Academic year
2022/2023 Syllabus of previous years
Official course title
Course code
EM7026 (AF:386011 AR:214456)
On campus classes
ECTS credits
Degree level
Master's Degree Programme (DM270)
Educational sector code
3rd Term
Course year
Go to Moodle page
The course aims to introduce students to some fundamental theoretical categories for developing critical thinking within the context of economic behavior and management and establishing positive work and social relationships for the self-realization of persons and the participatory achievement of the objectives of an economic organization. These categories will be defined through the intersection of social philosophy, social psychology, and management theory. The educational objectives of the course are:
-To provide students with key socio-philosophical concepts and theories that are fundamental to understanding the social conditions of human subjects’ personal integrity, analyzing group dynamics, and considering some pathologies that can occur in the context of work and management;
-To enable students to develop critical thinking within the economic context for safeguarding persons and dealing with group dynamics positively.
The course aims to provide students with some socio-philosophical and psychological key categories that are useful for understanding and positively dealing with interpersonal and social relationships occurring within economic organizations. The course will attempt to critically reflect on the interdependence between positive social relationships, personal integrity, and the achievement of shared goals.
None. Students are expected to actively participate in class. Participation in class and discussion sessions will influence the final examination.
Week 1 will be an introduction to the course. We will consider how, given the social nature of management and economic activity, it is functional to acquire practical-theoretical categories from social philosophy and psychology. Such categories will be presented as necessary tools to understand the circular relationship of economic activity to the external environment (social and personal) and to ensure the self-realization of persons within the work context, the positive management of conflicts, and participatory action in the realization of common goals. First, we will begin to look at the concept of "transaction", "circular behavior" and "integrative behavior."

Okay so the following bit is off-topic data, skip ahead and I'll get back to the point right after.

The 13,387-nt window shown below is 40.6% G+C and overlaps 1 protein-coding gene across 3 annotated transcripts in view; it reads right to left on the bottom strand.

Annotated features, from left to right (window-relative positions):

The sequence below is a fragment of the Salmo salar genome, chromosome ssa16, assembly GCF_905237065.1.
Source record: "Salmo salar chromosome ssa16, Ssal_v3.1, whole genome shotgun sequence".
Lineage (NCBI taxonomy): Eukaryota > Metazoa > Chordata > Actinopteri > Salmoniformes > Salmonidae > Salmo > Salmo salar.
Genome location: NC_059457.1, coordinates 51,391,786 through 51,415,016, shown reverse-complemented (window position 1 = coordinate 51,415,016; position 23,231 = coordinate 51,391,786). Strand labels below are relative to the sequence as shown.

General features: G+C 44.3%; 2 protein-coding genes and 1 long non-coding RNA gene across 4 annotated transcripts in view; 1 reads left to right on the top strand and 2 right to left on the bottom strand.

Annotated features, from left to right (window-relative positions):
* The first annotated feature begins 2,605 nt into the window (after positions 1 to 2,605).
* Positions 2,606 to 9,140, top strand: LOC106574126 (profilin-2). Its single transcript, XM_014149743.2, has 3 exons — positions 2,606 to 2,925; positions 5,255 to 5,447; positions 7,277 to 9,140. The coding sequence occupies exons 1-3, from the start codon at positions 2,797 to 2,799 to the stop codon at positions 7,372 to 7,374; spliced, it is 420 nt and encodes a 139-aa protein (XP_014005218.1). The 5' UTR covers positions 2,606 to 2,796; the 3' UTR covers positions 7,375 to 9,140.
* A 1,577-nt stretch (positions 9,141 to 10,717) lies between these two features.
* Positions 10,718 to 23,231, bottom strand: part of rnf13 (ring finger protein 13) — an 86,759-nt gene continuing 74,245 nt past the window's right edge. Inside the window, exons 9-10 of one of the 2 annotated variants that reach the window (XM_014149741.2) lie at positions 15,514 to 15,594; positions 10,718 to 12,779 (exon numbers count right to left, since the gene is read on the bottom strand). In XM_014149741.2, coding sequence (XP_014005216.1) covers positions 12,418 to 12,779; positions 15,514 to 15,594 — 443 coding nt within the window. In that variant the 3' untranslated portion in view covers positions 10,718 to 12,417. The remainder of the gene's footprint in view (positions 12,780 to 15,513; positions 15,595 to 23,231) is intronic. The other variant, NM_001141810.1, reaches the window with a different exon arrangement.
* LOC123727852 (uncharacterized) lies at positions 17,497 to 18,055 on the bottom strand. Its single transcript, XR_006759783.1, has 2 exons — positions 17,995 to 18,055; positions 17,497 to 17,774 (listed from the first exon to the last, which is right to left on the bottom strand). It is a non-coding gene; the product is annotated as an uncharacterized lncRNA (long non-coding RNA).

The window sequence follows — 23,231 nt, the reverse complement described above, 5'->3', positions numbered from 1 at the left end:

In week 2, we will reflect on the key socio-philosophical notions of "person" and "social recognition" in order to understand the relational and social conditions that underlie the self-realization of persons within social contexts and, especially, work and management. Moreover, we will examine the "dysfunctional" forms of recognition that can occur within contemporary work and economic contexts, which give rise to phenomena of extreme competition, suffering, individual self-manipulation, and normalization to existing social standards.
In week 3 and 4, we will focus on the concept of work as a sphere of personal self-realization and cooperation among individuals. First, we will identify the levels of human self-realization within work activity, and we will reflect on the phenomena of "alienation" and "reification" that can occur in capitalist societies and their work contexts. The concepts of alienation and reification will be considered in their different dimensions, i.e. in relation to the self, the external world and other subjects. Finally, through some theories of social psychology, we will consider some unconscious group dynamics that need to be managed in order to maintain the functionality, well-being, and integrity of an organization.